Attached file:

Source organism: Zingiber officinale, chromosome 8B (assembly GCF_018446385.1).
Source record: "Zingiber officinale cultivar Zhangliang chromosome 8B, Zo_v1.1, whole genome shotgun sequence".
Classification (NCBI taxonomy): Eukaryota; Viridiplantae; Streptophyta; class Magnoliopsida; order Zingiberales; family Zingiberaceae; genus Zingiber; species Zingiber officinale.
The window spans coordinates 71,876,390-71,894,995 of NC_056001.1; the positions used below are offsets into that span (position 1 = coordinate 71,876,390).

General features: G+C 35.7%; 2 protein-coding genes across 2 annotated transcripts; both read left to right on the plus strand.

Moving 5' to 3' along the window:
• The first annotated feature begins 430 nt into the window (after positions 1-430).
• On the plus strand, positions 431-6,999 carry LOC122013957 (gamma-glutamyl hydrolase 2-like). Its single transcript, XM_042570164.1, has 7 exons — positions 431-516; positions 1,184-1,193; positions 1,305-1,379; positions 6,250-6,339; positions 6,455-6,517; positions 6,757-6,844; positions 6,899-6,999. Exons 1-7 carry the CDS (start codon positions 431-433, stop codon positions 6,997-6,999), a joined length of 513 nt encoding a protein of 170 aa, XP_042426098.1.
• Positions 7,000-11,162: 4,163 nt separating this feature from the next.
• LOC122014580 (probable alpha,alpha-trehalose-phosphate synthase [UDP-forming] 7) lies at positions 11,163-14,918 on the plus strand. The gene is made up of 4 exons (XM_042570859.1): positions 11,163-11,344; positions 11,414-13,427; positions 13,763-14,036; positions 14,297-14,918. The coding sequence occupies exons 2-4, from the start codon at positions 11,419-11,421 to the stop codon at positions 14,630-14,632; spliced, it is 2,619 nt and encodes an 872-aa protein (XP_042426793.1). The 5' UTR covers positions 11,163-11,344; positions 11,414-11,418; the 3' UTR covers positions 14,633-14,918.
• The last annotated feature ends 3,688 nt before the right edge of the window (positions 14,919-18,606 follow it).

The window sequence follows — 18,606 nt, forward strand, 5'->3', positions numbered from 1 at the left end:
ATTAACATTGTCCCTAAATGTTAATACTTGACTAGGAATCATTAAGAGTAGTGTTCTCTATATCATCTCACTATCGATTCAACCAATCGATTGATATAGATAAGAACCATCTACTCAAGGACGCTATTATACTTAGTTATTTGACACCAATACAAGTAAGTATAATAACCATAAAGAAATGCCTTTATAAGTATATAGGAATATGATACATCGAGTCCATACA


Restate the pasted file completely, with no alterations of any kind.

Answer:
Source organism: Zingiber officinale, chromosome 8B (assembly GCF_018446385.1).
Source record: "Zingiber officinale cultivar Zhangliang chromosome 8B, Zo_v1.1, whole genome shotgun sequence".
Classification (NCBI taxonomy): Eukaryota; Viridiplantae; Streptophyta; class Magnoliopsida; order Zingiberales; family Zingiberaceae; genus Zingiber; species Zingiber officinale.
The window spans coordinates 71,876,390-71,894,995 of NC_056001.1; the positions used below are offsets into that span (position 1 = coordinate 71,876,390).

General features: G+C 35.7%; 2 protein-coding genes across 2 annotated transcripts; both read left to right on the plus strand.

Moving 5' to 3' along the window:
• The first annotated feature begins 430 nt into the window (after positions 1-430).
• On the plus strand, positions 431-6,999 carry LOC122013957 (gamma-glutamyl hydrolase 2-like). Its single transcript, XM_042570164.1, has 7 exons — positions 431-516; positions 1,184-1,193; positions 1,305-1,379; positions 6,250-6,339; positions 6,455-6,517; positions 6,757-6,844; positions 6,899-6,999. Exons 1-7 carry the CDS (start codon positions 431-433, stop codon positions 6,997-6,999), a joined length of 513 nt encoding a protein of 170 aa, XP_042426098.1.
• Positions 7,000-11,162: 4,163 nt separating this feature from the next.
• LOC122014580 (probable alpha,alpha-trehalose-phosphate synthase [UDP-forming] 7) lies at positions 11,163-14,918 on the plus strand. The gene is made up of 4 exons (XM_042570859.1): positions 11,163-11,344; positions 11,414-13,427; positions 13,763-14,036; positions 14,297-14,918. The coding sequence occupies exons 2-4, from the start codon at positions 11,419-11,421 to the stop codon at positions 14,630-14,632; spliced, it is 2,619 nt and encodes an 872-aa protein (XP_042426793.1). The 5' UTR covers positions 11,163-11,344; positions 11,414-11,418; the 3' UTR covers positions 14,633-14,918.
• The last annotated feature ends 3,688 nt before the right edge of the window (positions 14,919-18,606 follow it).

The window sequence follows — 18,606 nt, forward strand, 5'->3', positions numbered from 1 at the left end:
ATTAACATTGTCCCTAAATGTTAATACTTGACTAGGAATCATTAAGAGTAGTGTTCTCTATATCATCTCACTATCGATTCAACCAATCGATTGATATAGATAAGAACCATCTACTCAAGGACGCTATTATACTTAGTTATTTGACACCAATACAAGTAAGTATAATAACCATAAAGAAATGCCTTTATAAGTATATAGGAATATGATACATCGAGTCCATACA